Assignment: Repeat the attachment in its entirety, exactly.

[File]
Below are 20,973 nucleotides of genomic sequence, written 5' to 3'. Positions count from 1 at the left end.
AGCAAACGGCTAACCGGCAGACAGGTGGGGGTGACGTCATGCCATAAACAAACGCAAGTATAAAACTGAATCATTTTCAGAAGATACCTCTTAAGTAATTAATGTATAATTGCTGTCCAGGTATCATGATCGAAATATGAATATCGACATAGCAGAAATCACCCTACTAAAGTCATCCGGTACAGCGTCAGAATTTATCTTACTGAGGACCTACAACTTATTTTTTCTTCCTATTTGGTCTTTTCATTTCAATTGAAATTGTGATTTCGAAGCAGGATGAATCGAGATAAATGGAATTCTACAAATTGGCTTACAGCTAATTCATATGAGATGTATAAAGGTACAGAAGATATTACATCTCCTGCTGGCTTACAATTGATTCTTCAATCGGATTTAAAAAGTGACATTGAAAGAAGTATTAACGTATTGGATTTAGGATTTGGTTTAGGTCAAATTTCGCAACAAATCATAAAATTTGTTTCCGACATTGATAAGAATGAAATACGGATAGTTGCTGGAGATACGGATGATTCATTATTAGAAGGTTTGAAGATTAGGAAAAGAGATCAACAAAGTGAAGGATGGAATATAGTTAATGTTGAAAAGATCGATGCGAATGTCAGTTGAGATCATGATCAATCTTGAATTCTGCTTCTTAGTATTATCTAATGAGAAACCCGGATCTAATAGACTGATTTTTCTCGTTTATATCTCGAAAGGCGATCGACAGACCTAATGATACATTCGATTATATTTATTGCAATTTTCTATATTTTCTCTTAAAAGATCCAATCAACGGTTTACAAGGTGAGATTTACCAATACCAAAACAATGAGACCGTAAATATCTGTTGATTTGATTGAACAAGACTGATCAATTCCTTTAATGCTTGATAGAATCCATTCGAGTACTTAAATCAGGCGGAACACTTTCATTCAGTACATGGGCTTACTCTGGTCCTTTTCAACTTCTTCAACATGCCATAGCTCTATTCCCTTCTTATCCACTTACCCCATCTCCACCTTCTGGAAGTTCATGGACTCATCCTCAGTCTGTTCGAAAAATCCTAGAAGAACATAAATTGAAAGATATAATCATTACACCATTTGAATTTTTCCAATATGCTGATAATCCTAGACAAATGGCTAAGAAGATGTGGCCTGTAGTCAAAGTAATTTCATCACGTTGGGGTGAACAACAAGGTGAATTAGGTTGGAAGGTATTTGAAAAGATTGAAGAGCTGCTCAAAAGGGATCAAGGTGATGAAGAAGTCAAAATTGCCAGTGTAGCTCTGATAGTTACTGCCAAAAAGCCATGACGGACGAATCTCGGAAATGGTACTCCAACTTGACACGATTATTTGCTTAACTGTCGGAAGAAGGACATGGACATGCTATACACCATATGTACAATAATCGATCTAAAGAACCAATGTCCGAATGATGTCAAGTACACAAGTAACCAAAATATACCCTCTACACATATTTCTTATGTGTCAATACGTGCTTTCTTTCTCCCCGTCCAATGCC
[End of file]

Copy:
Below are 20,973 nucleotides of genomic sequence, written 5' to 3'. Positions count from 1 at the left end.
AGCAAACGGCTAACCGGCAGACAGGTGGGGGTGACGTCATGCCATAAACAAACGCAAGTATAAAACTGAATCATTTTCAGAAGATACCTCTTAAGTAATTAATGTATAATTGCTGTCCAGGTATCATGATCGAAATATGAATATCGACATAGCAGAAATCACCCTACTAAAGTCATCCGGTACAGCGTCAGAATTTATCTTACTGAGGACCTACAACTTATTTTTTCTTCCTATTTGGTCTTTTCATTTCAATTGAAATTGTGATTTCGAAGCAGGATGAATCGAGATAAATGGAATTCTACAAATTGGCTTACAGCTAATTCATATGAGATGTATAAAGGTACAGAAGATATTACATCTCCTGCTGGCTTACAATTGATTCTTCAATCGGATTTAAAAAGTGACATTGAAAGAAGTATTAACGTATTGGATTTAGGATTTGGTTTAGGTCAAATTTCGCAACAAATCATAAAATTTGTTTCCGACATTGATAAGAATGAAATACGGATAGTTGCTGGAGATACGGATGATTCATTATTAGAAGGTTTGAAGATTAGGAAAAGAGATCAACAAAGTGAAGGATGGAATATAGTTAATGTTGAAAAGATCGATGCGAATGTCAGTTGAGATCATGATCAATCTTGAATTCTGCTTCTTAGTATTATCTAATGAGAAACCCGGATCTAATAGACTGATTTTTCTCGTTTATATCTCGAAAGGCGATCGACAGACCTAATGATACATTCGATTATATTTATTGCAATTTTCTATATTTTCTCTTAAAAGATCCAATCAACGGTTTACAAGGTGAGATTTACCAATACCAAAACAATGAGACCGTAAATATCTGTTGATTTGATTGAACAAGACTGATCAATTCCTTTAATGCTTGATAGAATCCATTCGAGTACTTAAATCAGGCGGAACACTTTCATTCAGTACATGGGCTTACTCTGGTCCTTTTCAACTTCTTCAACATGCCATAGCTCTATTCCCTTCTTATCCACTTACCCCATCTCCACCTTCTGGAAGTTCATGGACTCATCCTCAGTCTGTTCGAAAAATCCTAGAAGAACATAAATTGAAAGATATAATCATTACACCATTTGAATTTTTCCAATATGCTGATAATCCTAGACAAATGGCTAAGAAGATGTGGCCTGTAGTCAAAGTAATTTCATCACGTTGGGGTGAACAACAAGGTGAATTAGGTTGGAAGGTATTTGAAAAGATTGAAGAGCTGCTCAAAAGGGATCAAGGTGATGAAGAAGTCAAAATTGCCAGTGTAGCTCTGATAGTTACTGCCAAAAAGCCATGACGGACGAATCTCGGAAATGGTACTCCAACTTGACACGATTATTTGCTTAACTGTCGGAAGAAGGACATGGACATGCTATACACCATATGTACAATAATCGATCTAAAGAACCAATGTCCGAATGATGTCAAGTACACAAGTAACCAAAATATACCCTCTACACATATTTCTTATGTGTCAATACGTGCTTTCTTTCTCCCCGTCCAATGCC